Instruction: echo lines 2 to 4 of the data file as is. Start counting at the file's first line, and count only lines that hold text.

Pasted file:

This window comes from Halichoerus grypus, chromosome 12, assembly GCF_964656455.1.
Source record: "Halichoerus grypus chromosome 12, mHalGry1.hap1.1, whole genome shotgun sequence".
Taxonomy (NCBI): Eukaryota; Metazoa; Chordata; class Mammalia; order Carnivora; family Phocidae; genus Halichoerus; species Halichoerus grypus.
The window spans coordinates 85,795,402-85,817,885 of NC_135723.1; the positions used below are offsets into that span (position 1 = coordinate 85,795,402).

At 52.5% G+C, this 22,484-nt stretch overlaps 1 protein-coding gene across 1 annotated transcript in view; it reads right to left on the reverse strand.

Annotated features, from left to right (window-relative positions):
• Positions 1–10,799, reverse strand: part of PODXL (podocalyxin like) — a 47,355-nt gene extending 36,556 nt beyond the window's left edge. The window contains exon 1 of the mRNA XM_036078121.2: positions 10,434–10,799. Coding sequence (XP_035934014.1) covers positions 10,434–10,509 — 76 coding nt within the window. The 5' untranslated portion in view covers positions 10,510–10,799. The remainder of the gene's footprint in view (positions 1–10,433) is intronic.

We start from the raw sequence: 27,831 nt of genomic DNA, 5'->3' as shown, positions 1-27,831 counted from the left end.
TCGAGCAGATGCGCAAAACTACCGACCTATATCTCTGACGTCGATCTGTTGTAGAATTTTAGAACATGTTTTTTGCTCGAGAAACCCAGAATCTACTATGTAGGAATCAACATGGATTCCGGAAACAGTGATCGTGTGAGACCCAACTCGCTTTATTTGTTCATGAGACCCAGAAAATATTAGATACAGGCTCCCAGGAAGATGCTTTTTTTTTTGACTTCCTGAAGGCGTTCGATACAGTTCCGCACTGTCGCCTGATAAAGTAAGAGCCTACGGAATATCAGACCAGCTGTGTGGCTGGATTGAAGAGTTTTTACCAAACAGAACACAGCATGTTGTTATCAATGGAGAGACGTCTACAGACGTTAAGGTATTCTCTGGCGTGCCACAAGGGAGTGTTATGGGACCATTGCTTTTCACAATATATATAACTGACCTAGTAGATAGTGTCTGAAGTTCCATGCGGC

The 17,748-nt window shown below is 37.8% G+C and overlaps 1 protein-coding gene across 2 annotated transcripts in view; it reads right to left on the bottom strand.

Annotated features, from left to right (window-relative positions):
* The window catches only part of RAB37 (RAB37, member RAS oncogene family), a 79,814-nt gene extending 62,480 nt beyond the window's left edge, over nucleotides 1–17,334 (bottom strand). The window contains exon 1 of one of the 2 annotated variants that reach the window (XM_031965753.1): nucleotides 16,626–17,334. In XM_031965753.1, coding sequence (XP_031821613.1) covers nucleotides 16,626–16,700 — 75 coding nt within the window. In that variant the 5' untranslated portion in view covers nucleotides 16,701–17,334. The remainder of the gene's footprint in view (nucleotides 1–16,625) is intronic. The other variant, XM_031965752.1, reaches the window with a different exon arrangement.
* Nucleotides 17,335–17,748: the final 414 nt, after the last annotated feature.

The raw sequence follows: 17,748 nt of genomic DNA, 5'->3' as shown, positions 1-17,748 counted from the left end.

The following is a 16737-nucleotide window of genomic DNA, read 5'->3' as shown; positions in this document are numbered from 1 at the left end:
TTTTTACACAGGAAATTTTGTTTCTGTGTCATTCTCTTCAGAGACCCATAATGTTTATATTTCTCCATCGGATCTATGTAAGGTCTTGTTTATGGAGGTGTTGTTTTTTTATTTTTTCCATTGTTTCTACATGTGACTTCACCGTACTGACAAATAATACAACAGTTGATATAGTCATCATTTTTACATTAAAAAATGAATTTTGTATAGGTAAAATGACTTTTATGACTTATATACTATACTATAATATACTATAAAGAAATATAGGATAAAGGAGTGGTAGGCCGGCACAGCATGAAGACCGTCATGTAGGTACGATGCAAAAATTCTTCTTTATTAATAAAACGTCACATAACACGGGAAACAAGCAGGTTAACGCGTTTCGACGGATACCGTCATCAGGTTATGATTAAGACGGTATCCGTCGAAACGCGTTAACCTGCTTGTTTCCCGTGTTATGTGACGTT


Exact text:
Source record: "Halichoerus grypus chromosome 12, mHalGry1.hap1.1, whole genome shotgun sequence".
Taxonomy (NCBI): Eukaryota; Metazoa; Chordata; class Mammalia; order Carnivora; family Phocidae; genus Halichoerus; species Halichoerus grypus.
The window spans coordinates 85,795,402-85,817,885 of NC_135723.1; the positions used below are offsets into that span (position 1 = coordinate 85,795,402).